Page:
Victor KENNEDY, Petitioner-Appellant, v. Joe HOPPER, Commissioner of Alabama Department of Corrections, Respondent-Appellee.
Victor Kennedy, an Alabama inmate under sentence of death, appeals the district court's denial of his petition for habeas corpus under 28 U.S.C. § 2254. We affirm.
This is the second time Kennedy's petition has been before this court. Our earlier opinion details the facts underlying Kennedy's conviction and the history of his state-court appeals and collateral proceedings. See Kennedy v. Herring, 54 F.3d 678, 681-82 (11th Cir.1995) (Kennedy I ). In that opinion, this court affirmed the district court's denial of relief on all of Kennedy's claims, save one. That claim, which alleges that Kennedy's three statements to police were improperly admitted against him at trial, had not been addressed by the district court.1 We remanded the case to the district court for it to consider the claim in the first instance.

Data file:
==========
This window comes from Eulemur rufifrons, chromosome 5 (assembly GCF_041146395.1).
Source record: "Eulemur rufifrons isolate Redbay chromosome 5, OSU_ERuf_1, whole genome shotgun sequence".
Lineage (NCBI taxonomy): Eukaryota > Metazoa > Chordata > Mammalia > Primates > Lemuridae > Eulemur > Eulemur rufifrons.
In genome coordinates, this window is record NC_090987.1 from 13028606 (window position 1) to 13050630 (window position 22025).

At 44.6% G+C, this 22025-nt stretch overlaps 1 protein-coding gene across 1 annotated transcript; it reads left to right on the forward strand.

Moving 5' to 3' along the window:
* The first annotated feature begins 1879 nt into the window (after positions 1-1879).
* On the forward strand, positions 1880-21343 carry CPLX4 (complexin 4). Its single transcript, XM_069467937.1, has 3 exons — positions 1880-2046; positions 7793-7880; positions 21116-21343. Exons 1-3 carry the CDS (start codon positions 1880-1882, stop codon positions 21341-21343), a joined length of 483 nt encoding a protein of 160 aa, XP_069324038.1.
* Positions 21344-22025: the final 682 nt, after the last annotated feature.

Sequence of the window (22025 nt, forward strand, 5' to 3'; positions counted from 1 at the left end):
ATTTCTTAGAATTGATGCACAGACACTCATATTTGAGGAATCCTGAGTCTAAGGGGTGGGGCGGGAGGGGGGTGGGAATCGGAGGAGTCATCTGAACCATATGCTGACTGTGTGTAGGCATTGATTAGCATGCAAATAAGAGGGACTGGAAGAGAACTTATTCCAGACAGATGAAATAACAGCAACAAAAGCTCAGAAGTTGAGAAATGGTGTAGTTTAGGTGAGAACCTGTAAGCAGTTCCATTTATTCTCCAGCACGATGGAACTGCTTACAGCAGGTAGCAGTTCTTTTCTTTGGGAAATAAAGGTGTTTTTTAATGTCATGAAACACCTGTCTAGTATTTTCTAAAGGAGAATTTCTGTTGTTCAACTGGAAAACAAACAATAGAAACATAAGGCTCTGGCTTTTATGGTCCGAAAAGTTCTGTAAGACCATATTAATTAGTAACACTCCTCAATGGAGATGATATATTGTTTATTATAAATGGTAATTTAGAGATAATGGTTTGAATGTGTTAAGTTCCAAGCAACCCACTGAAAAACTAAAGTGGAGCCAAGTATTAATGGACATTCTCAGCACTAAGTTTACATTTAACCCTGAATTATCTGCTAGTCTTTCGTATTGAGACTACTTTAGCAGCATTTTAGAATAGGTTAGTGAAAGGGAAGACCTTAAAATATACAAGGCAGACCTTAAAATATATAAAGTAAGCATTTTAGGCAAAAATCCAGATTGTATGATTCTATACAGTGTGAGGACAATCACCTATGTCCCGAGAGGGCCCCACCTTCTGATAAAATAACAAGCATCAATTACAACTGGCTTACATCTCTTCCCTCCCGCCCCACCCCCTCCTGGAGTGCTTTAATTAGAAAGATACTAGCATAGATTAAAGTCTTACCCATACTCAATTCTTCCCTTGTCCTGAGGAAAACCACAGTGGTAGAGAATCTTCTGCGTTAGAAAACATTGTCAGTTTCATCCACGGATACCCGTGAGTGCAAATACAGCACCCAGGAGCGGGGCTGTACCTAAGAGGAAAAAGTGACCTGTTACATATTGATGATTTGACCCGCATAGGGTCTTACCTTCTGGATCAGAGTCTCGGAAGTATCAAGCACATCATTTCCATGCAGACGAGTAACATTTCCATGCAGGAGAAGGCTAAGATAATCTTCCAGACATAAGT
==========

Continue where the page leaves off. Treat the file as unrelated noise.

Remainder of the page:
The district court did so, analyzing separately the four subclaims stated in the petition: (1) Kennedy's statements were taken in violation of his rights under Miranda v. Arizona, 384 U.S. 436, 86 S.Ct. 1602, 16 L.Ed.2d 694 (1966), because Kennedy's alleged mental handicap impeded him from understanding his rights and validly waiving them; (2) the statements were taken in violation of Kennedy's Sixth Amendment rights because Kennedy was not, after request, provided counsel; (3) the statements were involuntary, and thus taken in violation of Kennedy's Fifth Amendment rights, because Kennedy was not informed that he was suspected of a crime punishable by death; and (4) a fourth statement, which was not admitted at trial but which was available to the sentencing judge, was taken by a probation officer without a Miranda warning.2 The district court concluded that the first, third, and fourth subclaims were procedurally defaulted in state court because Kennedy could have, but did not, raise such claims in the state trial court.